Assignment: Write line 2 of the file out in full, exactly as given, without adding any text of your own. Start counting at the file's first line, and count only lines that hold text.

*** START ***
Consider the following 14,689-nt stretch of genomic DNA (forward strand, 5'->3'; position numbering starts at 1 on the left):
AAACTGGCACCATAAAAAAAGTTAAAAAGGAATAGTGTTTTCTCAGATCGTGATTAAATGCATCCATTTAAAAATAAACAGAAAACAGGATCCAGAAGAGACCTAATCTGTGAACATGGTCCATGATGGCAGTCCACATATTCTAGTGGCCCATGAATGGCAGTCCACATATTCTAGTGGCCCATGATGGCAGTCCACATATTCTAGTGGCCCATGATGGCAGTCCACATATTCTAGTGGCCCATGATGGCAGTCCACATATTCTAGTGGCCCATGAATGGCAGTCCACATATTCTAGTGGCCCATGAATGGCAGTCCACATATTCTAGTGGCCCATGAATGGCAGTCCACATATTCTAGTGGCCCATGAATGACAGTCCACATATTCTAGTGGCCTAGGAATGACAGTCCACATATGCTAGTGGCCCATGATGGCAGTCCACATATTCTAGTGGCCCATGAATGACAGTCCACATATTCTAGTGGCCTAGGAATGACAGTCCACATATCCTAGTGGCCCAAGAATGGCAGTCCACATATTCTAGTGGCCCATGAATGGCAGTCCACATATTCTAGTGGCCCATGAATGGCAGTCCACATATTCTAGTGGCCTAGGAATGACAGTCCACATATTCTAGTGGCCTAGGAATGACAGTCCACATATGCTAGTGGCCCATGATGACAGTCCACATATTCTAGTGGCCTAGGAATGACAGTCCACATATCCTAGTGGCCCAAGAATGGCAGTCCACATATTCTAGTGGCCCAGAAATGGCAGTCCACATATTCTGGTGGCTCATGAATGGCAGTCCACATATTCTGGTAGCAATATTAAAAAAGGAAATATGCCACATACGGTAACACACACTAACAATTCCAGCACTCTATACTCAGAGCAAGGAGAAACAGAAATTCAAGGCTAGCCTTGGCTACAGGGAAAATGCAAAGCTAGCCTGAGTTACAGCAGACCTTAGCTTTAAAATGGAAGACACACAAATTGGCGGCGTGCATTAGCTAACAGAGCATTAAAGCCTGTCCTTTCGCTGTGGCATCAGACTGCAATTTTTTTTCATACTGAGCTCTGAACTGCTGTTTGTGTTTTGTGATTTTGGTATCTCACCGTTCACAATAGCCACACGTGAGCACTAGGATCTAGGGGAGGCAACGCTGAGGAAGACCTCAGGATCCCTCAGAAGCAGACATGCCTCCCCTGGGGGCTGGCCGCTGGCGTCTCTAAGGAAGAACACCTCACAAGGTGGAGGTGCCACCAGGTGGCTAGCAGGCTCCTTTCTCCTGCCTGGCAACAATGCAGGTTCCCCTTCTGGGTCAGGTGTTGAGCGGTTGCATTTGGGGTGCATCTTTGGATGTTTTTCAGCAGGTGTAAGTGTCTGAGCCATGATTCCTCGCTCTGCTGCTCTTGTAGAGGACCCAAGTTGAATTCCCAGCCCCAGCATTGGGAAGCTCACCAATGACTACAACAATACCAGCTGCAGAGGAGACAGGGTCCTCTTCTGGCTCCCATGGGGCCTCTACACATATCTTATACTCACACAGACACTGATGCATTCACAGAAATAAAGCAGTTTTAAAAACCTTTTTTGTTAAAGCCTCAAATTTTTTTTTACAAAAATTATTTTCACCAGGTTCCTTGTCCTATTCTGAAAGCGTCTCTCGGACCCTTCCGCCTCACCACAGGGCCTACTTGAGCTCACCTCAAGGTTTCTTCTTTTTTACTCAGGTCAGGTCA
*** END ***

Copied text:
AAACTGGCACCATAAAAAAAGTTAAAAAGGAATAGTGTTTTCTCAGATCGTGATTAAATGCATCCATTTAAAAATAAACAGAAAACAGGATCCAGAAGAGACCTAATCTGTGAACATGGTCCATGATGGCAGTCCACATATTCTAGTGGCCCATGAATGGCAGTCCACATATTCTAGTGGCCCATGATGGCAGTCCACATATTCTAGTGGCCCATGATGGCAGTCCACATATTCTAGTGGCCCATGATGGCAGTCCACATATTCTAGTGGCCCATGAATGGCAGTCCACATATTCTAGTGGCCCATGAATGGCAGTCCACATATTCTAGTGGCCCATGAATGGCAGTCCACATATTCTAGTGGCCCATGAATGACAGTCCACATATTCTAGTGGCCTAGGAATGACAGTCCACATATGCTAGTGGCCCATGATGGCAGTCCACATATTCTAGTGGCCCATGAATGACAGTCCACATATTCTAGTGGCCTAGGAATGACAGTCCACATATCCTAGTGGCCCAAGAATGGCAGTCCACATATTCTAGTGGCCCATGAATGGCAGTCCACATATTCTAGTGGCCCATGAATGGCAGTCCACATATTCTAGTGGCCTAGGAATGACAGTCCACATATTCTAGTGGCCTAGGAATGACAGTCCACATATGCTAGTGGCCCATGATGACAGTCCACATATTCTAGTGGCCTAGGAATGACAGTCCACATATCCTAGTGGCCCAAGAATGGCAGTCCACATATTCTAGTGGCCCAGAAATGGCAGTCCACATATTCTGGTGGCTCATGAATGGCAGTCCACATATTCTGGTAGCAATATTAAAAAAGGAAATATGCCACATACGGTAACACACACTAACAATTCCAGCACTCTATACTCAGAGCAAGGAGAAACAGAAATTCAAGGCTAGCCTTGGCTACAGGGAAAATGCAAAGCTAGCCTGAGTTACAGCAGACCTTAGCTTTAAAATGGAAGACACACAAATTGGCGGCGTGCATTAGCTAACAGAGCATTAAAGCCTGTCCTTTCGCTGTGGCATCAGACTGCAATTTTTTTTCATACTGAGCTCTGAACTGCTGTTTGTGTTTTGTGATTTTGGTATCTCACCGTTCACAATAGCCACACGTGAGCACTAGGATCTAGGGGAGGCAACGCTGAGGAAGACCTCAGGATCCCTCAGAAGCAGACATGCCTCCCCTGGGGGCTGGCCGCTGGCGTCTCTAAGGAAGAACACCTCACAAGGTGGAGGTGCCACCAGGTGGCTAGCAGGCTCCTTTCTCCTGCCTGGCAACAATGCAGGTTCCCCTTCTGGGTCAGGTGTTGAGCGGTTGCATTTGGGGTGCATCTTTGGATGTTTTTCAGCAGGTGTAAGTGTCTGAGCCATGATTCCTCGCTCTGCTGCTCTTGTAGAGGACCCAAGTTGAATTCCCAGCCCCAGCATTGGGAAGCTCACCAATGACTACAACAATACCAGCTGCAGAGGAGACAGGGTCCTCTTCTGGCTCCCATGGGGCCTCTACACATATCTTATACTCACACAGACACTGATGCATTCACAGAAATAAAGCAGTTTTAAAAACCTTTTTTGTTAAAGCCTCAAATTTTTTTTTACAAAAATTATTTTCACCAGGTTCCTTGTCCTATTCTGAAAGCGTCTCTCGGACCCTTCCGCCTCACCACAGGGCCTACTTGAGCTCACCTCAAGGTTTCTTCTTTTTTACTCAGGTCAGGTCA